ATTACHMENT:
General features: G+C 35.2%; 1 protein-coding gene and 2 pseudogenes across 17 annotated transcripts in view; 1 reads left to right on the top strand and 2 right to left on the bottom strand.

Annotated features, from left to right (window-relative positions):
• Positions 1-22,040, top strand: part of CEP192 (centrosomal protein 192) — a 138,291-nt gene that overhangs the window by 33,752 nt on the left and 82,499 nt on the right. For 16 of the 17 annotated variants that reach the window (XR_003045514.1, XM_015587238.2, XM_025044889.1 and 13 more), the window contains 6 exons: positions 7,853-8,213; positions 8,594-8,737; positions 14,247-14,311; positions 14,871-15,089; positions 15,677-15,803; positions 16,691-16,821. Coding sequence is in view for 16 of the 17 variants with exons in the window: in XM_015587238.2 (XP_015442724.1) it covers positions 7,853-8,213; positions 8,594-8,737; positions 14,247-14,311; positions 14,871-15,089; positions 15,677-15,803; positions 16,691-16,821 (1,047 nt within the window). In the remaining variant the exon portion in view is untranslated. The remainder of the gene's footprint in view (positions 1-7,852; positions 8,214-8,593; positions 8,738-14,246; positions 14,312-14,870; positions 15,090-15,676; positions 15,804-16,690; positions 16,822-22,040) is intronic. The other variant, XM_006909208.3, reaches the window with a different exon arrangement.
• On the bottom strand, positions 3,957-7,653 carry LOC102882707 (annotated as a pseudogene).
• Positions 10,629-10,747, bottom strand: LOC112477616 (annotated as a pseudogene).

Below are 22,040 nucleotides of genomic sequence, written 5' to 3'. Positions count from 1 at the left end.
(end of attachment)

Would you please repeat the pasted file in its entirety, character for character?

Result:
General features: G+C 35.2%; 1 protein-coding gene and 2 pseudogenes across 17 annotated transcripts in view; 1 reads left to right on the top strand and 2 right to left on the bottom strand.

Annotated features, from left to right (window-relative positions):
• Positions 1-22,040, top strand: part of CEP192 (centrosomal protein 192) — a 138,291-nt gene that overhangs the window by 33,752 nt on the left and 82,499 nt on the right. For 16 of the 17 annotated variants that reach the window (XR_003045514.1, XM_015587238.2, XM_025044889.1 and 13 more), the window contains 6 exons: positions 7,853-8,213; positions 8,594-8,737; positions 14,247-14,311; positions 14,871-15,089; positions 15,677-15,803; positions 16,691-16,821. Coding sequence is in view for 16 of the 17 variants with exons in the window: in XM_015587238.2 (XP_015442724.1) it covers positions 7,853-8,213; positions 8,594-8,737; positions 14,247-14,311; positions 14,871-15,089; positions 15,677-15,803; positions 16,691-16,821 (1,047 nt within the window). In the remaining variant the exon portion in view is untranslated. The remainder of the gene's footprint in view (positions 1-7,852; positions 8,214-8,593; positions 8,738-14,246; positions 14,312-14,870; positions 15,090-15,676; positions 15,804-16,690; positions 16,822-22,040) is intronic. The other variant, XM_006909208.3, reaches the window with a different exon arrangement.
• On the bottom strand, positions 3,957-7,653 carry LOC102882707 (annotated as a pseudogene).
• Positions 10,629-10,747, bottom strand: LOC112477616 (annotated as a pseudogene).

Below are 22,040 nucleotides of genomic sequence, written 5' to 3'. Positions count from 1 at the left end.